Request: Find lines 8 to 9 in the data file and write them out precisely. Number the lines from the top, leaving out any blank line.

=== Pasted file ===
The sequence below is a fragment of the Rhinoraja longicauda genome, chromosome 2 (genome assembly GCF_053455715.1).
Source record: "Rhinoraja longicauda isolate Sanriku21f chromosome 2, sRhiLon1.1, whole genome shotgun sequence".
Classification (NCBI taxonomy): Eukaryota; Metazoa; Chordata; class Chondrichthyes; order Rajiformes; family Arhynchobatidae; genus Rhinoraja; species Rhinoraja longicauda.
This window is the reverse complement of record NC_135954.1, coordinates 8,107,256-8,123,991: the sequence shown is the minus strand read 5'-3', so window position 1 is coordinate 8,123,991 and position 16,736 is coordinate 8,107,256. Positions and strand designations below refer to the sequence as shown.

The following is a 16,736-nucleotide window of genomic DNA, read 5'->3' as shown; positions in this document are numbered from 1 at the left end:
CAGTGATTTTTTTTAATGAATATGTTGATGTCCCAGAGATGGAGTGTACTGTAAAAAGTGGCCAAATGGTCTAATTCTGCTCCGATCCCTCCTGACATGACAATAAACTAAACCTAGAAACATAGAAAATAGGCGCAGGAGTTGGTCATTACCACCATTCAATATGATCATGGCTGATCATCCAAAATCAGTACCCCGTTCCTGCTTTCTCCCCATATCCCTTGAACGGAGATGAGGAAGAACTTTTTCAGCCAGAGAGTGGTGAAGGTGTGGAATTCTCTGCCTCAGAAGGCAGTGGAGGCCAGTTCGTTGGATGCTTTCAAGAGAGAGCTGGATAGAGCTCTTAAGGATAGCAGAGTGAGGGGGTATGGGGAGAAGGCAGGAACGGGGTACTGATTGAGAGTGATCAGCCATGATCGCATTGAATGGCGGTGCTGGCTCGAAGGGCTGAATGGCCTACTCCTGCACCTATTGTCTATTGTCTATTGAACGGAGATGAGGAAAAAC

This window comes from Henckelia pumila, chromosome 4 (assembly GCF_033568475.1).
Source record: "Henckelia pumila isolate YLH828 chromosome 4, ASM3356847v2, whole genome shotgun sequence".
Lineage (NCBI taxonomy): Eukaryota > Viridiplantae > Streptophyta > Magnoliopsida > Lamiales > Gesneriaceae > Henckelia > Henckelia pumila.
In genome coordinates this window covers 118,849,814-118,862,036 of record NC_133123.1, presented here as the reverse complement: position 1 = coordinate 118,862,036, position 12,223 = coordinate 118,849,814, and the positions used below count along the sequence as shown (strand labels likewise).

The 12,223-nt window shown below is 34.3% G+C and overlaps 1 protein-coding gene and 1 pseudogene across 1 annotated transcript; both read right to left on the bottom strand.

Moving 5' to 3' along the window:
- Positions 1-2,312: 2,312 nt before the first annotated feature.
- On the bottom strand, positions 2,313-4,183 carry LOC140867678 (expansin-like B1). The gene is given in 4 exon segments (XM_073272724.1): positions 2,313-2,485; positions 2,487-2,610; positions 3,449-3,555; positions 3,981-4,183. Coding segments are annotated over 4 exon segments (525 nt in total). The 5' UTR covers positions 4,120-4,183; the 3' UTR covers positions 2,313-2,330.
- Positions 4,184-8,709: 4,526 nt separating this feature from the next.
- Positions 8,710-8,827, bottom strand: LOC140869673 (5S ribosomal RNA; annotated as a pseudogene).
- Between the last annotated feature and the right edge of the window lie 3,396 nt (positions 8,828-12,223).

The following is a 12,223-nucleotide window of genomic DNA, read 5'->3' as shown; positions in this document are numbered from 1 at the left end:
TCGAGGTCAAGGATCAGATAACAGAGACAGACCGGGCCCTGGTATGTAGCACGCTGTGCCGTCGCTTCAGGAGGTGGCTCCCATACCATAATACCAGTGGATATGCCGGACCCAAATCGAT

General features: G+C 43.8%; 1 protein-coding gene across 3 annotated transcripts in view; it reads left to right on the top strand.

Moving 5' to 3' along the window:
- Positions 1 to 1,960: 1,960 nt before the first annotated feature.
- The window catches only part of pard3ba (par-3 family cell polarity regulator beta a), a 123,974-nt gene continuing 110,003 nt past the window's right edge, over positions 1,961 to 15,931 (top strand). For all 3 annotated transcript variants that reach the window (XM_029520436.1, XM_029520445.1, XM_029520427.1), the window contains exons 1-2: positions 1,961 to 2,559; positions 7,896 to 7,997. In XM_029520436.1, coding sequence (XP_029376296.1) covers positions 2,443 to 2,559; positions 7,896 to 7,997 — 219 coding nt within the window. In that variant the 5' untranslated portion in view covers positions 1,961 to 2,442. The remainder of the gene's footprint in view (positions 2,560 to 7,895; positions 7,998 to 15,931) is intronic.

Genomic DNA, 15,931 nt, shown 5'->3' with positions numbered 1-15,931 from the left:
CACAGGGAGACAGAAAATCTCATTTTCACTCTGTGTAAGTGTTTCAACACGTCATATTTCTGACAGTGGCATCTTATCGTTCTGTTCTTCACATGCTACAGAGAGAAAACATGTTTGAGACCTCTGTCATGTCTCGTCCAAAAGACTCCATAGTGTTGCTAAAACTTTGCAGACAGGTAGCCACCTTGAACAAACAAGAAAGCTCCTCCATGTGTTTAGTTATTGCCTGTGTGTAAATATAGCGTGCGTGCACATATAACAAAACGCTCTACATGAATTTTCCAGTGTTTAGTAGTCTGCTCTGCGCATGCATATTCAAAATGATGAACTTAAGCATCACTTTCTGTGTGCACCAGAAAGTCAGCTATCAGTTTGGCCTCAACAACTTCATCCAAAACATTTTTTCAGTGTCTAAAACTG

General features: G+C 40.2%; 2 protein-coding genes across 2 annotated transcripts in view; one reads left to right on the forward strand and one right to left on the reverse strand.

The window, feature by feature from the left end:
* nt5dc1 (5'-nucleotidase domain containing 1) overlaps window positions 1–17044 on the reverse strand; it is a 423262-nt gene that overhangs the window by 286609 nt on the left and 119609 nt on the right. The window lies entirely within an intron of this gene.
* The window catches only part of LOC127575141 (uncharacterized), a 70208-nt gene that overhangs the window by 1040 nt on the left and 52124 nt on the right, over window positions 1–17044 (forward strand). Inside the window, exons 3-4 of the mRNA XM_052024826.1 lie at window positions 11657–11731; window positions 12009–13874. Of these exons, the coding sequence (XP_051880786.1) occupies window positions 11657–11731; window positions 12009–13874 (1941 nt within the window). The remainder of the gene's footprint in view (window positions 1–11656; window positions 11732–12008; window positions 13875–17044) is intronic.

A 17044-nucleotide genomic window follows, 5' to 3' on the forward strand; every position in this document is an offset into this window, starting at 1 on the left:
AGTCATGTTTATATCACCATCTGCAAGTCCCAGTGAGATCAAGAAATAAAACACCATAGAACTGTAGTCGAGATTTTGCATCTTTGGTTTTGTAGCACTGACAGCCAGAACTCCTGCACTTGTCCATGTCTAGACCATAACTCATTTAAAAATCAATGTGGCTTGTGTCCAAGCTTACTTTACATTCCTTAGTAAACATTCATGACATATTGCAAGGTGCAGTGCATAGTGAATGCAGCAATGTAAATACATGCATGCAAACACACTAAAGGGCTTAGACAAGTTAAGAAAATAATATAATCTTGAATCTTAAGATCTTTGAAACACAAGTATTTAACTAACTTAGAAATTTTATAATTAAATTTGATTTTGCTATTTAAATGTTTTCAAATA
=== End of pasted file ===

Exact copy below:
Source record: "Henckelia pumila isolate YLH828 chromosome 4, ASM3356847v2, whole genome shotgun sequence".
Lineage (NCBI taxonomy): Eukaryota > Viridiplantae > Streptophyta > Magnoliopsida > Lamiales > Gesneriaceae > Henckelia > Henckelia pumila.